Tuesday, July 20, 2010

Does he or doesn't he?

Sorry, haven't put anything up for a few days.
The Catholic Herald online is debating whether or not the Pope uses the Extraordinary Form of the Roman Rite. Bishop Fellay says he does, Fr Lombardi says he doesn't.
My Italian isn't very good but I suspect Fr Lombardi actually means he doesn't do so every day, but the how does Fr Lombardi know? I don't think he attends the Papal Mass and the Pope's staff who do are faithful and discreet, don't let on what happens in his household including his chapel. It is rightly private and I am sure the Pope is right to want to keep it private.

However I would be very surprised if the Pope doesn't celebrate Mass in both forms of the Roman Rite. Three years on from the publication of Summorum Pontificum it seems ludicrous that all bishops and priests aren't familiar with both forms. The Roman Rite since 7/7/07 plural is "both, and" not "either, or", except for that small number of religious whose "charism" is to use one particular form.


Richard Collins said...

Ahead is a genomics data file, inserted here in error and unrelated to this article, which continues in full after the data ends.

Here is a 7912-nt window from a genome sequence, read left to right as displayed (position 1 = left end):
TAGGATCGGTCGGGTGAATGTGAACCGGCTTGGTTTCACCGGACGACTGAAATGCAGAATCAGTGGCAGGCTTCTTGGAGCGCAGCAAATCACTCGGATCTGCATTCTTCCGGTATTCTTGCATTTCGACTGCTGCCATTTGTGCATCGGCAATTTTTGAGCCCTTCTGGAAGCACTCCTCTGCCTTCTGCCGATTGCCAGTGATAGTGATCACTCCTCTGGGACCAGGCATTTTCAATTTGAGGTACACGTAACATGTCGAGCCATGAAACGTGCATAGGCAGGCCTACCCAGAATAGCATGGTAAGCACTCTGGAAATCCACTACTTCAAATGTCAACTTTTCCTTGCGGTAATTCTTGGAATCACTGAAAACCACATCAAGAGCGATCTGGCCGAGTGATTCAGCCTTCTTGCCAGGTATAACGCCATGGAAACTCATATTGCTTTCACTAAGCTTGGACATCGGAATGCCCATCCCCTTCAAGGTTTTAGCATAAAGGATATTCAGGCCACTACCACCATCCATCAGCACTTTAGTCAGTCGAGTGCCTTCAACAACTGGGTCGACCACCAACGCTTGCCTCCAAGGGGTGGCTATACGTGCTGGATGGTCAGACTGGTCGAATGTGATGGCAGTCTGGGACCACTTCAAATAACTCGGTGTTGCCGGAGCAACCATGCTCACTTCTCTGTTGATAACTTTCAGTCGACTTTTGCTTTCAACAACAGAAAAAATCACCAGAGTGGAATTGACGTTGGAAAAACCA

I am sure you are correct, Father. I pray that the HF will celebrate an EF Mass in public before long.

Friend said...

Dear Father,
You will be surprised to learn that the Holy Father celebrates Mass in Italian.

Richard Collins said...

Friend: I am sure he also celebrates Mass in German or Serbo Croat for that matter; the point is that the Italian, English, German Masses are all Ordinary Form.
What we want is for the Holy Father to celebrate the Extraordinary Form which is always in Latin.

Friend said...

You wrote "I am sure ... ". On what do you rest your being "sure" or could this be an example of the idle speculation which is becoming ever more frequent on Catholic Blogs?
You have the right "to want". But after nearly five and a half years of waiting for the so called "reform of the reform" many of us realise that this is not going to happen.

Joe said...

Yes, since SP the Roman Rite has two forms, and is "plural" in that sense. But one form has the status of "ordinary form" and the other the status of "extraordinary form"; and my view is that the relationship between the two is not symmetric.

Ecclesially, it is perfectly legitimate for those who have no attachment to the extraordinary form to only participate in celebrations of the ordinary form, without adopting a stance in relation to the extraordinary form.

But, ecclesially speaking, those with an attachment to the extraordinary form have to live a certain openness towards the ordinary form.

I wonder whether Pope Benedict, in publicly celebrating in the ordinary form, is trying to set an example in this regard? And might he be aware of the (unwarranted) significance that those with an attachment to the extraordinary form might read into an occasional or one-off celebration of that form on his part?

Fr Ray Blake said...

Joe, I agree.

No public celebtion just rumours.

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